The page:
Studies suggest that planning has a positive influence on overall writing in terms of content and text organization.1 – Yue Xie and Xiaoxuan Lv
It’s no secret.
Planning is the hallmark of successful writers, and outlining is one of their key instruments.
But What is a Book Outline?
The nonfiction book outline is a roadmap for your writing. It helps you organize your thoughts and ideas, so you can write a book that delivers results as quickly and efficiently as possible.
Some people confuse the book outline with book structure. Both help you with organization and logical flow, but there’s a big difference.
The Book Outline Involves the “What”
The outline helps you plan and organize “what” you’ll include in your book. It’s a simple roadmap noting the topics you’ll cover. It’s about the actual content.
Book Structure Involves the “How”
Your nonfiction book structure organizes “how” you’ll deliver your topics: step-by-step, system-based, tip-based, and more. You can choose from several types of book structure for a cohesive book that creates an excellent reader experience. I cover several of these in the following articles:
- 5 Easy Ways to Structure a Nonfiction Book for Beginners
- 6 Advanced Ways to Structure a Nonfiction Book Like a Pro
Do You Really Need a Nonfiction Book Outline?
Aspiring authors are eager to write, and some even ask if they truly need an outline to write their first nonfiction book. Unfortunately, there isn’t a universal answer because artistic endeavors have no absolutes. Even if you’re writing a business book, you’re still engaging the creative part of your brain.
Whether you can or should write a book without an outline depends on what works best for you. Rather than providing a hard and fast rule, I’ll share some of the benefits of outlining so you can make an informed decision.
7 Advantages of a Well-Crafted Outline
Starting your book with an outline is not just a nice thing to do. It paves the way for a successful book. Here are seven benefits for you to consider.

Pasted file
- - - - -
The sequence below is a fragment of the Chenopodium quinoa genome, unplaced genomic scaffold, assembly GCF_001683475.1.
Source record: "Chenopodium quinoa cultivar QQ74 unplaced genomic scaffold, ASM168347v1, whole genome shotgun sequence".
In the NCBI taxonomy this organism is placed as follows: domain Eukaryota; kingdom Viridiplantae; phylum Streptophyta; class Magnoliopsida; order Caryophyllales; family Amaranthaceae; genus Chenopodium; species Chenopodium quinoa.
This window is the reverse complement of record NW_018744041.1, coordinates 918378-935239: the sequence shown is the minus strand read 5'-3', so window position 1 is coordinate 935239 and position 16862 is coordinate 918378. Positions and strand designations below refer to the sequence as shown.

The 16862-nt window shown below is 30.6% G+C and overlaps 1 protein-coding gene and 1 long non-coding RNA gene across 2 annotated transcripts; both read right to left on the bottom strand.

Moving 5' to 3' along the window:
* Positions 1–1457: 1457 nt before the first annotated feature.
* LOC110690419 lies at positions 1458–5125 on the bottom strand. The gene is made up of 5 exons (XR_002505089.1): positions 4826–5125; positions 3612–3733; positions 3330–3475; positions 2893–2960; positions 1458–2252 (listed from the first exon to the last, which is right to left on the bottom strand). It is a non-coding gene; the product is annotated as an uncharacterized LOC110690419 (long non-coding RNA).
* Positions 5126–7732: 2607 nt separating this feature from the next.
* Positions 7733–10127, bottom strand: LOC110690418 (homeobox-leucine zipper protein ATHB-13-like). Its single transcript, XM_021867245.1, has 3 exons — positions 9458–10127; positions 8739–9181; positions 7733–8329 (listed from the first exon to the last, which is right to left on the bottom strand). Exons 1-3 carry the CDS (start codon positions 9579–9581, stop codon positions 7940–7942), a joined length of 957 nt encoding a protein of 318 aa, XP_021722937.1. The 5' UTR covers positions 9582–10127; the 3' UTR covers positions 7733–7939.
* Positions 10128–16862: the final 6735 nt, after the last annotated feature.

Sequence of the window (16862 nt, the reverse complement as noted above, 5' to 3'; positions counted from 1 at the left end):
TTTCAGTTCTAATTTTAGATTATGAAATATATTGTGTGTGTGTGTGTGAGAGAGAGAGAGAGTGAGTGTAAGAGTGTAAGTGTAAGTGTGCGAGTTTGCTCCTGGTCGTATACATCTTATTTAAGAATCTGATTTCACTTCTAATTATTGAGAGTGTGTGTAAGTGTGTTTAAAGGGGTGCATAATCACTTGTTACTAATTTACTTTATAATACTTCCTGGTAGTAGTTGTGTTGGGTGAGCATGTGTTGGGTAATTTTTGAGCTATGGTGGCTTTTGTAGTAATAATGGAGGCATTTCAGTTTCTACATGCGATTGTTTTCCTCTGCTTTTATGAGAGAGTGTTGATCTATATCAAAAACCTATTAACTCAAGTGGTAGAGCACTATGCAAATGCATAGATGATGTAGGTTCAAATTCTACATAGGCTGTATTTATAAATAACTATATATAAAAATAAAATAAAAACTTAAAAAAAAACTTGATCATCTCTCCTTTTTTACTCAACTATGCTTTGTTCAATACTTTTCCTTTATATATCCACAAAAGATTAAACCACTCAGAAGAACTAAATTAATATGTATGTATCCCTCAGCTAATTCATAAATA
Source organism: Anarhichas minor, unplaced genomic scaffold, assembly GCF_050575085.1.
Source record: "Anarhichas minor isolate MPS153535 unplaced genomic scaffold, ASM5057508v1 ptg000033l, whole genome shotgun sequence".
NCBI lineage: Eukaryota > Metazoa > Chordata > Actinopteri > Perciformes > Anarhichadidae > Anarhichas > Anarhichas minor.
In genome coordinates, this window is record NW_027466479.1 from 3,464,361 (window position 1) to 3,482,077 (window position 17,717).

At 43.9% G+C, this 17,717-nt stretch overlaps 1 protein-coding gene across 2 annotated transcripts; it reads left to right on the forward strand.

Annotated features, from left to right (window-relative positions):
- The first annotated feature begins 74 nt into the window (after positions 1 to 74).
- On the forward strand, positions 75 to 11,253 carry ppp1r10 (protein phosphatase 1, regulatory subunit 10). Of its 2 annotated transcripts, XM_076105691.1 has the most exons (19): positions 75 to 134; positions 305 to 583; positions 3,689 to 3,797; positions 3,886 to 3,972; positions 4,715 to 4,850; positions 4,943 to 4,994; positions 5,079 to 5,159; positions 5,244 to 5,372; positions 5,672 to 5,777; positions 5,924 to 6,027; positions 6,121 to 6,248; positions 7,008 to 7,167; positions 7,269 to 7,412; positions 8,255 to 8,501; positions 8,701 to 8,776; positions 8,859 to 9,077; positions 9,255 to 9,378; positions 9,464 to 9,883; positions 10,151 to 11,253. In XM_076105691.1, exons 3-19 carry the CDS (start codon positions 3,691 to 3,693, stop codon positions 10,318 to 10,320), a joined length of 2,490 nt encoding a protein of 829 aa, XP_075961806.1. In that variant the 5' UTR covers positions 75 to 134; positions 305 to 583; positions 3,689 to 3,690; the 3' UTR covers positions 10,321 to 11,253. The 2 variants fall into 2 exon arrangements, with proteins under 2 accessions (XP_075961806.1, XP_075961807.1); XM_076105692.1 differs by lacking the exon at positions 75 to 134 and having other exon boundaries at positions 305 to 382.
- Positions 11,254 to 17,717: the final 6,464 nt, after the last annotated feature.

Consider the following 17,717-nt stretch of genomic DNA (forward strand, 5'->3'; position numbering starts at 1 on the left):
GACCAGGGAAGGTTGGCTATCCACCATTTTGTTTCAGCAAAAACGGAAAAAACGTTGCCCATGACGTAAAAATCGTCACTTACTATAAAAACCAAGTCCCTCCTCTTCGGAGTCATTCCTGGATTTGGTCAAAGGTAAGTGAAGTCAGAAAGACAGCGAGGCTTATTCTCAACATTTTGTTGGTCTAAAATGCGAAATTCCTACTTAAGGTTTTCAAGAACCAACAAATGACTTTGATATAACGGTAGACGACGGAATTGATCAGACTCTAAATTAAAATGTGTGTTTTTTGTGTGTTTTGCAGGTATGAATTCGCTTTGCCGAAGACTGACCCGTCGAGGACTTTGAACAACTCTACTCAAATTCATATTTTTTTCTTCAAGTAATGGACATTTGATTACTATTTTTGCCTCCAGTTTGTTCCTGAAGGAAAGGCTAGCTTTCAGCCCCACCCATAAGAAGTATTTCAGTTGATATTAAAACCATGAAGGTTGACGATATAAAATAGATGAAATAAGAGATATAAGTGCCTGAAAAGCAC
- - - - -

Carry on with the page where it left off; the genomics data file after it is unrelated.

1. Delivers Results
It helps you achieve the goals you established for your book. Most importantly, it equips you to deliver what your ideal reader needs to solve a problem, meet a need, or achieve a desired transformation.
2. Maps the Journey
The outline ensures you take your reader on an easy-to-follow journey through your process, system, step-by-step, tips, or another type of structure. It makes the quest enjoyable for her without confusion and rocky paths.
3. Organizes Your Thoughts
The outline helps you arrange your topics. This organization enables you to create a simple, clear, and meaningful flow, which enhances the reading experience. Also, having an organized first draft will significantly cut the amount of self and professional editing, saving you time and money.
4. Eliminates Writer’s Block
When you outline, you’re not staring at a blank page, scratching your head, and wondering where to go with your writing. You have a roadmap or guidepost that leads the way and keeps your fingers pounding the keyboard.
At the very least, you’re starting with a topic. Since you selected the perfect nonfiction book topic, coming up with what to write shouldn’t be difficult. Simply read the writing prompts in your outline and write as if you’re giving your ideal reader some advice over a cup of coffee, tea, or other beverage.
5. Accelerates Your Writing
The outline keeps you focused and on point, which helps you write much faster. This speed empowers you to blaze through your first draft. When you’re done, you’ll join the handful of aspiring authors that complete this vital milestone.
6. Creates Your Book Chapters
Your outline becomes your nonfiction book’s chapters and Table of Contents (TOC). If you outline your book in alignment with one of the professional book structures, you increase your book’s marketability.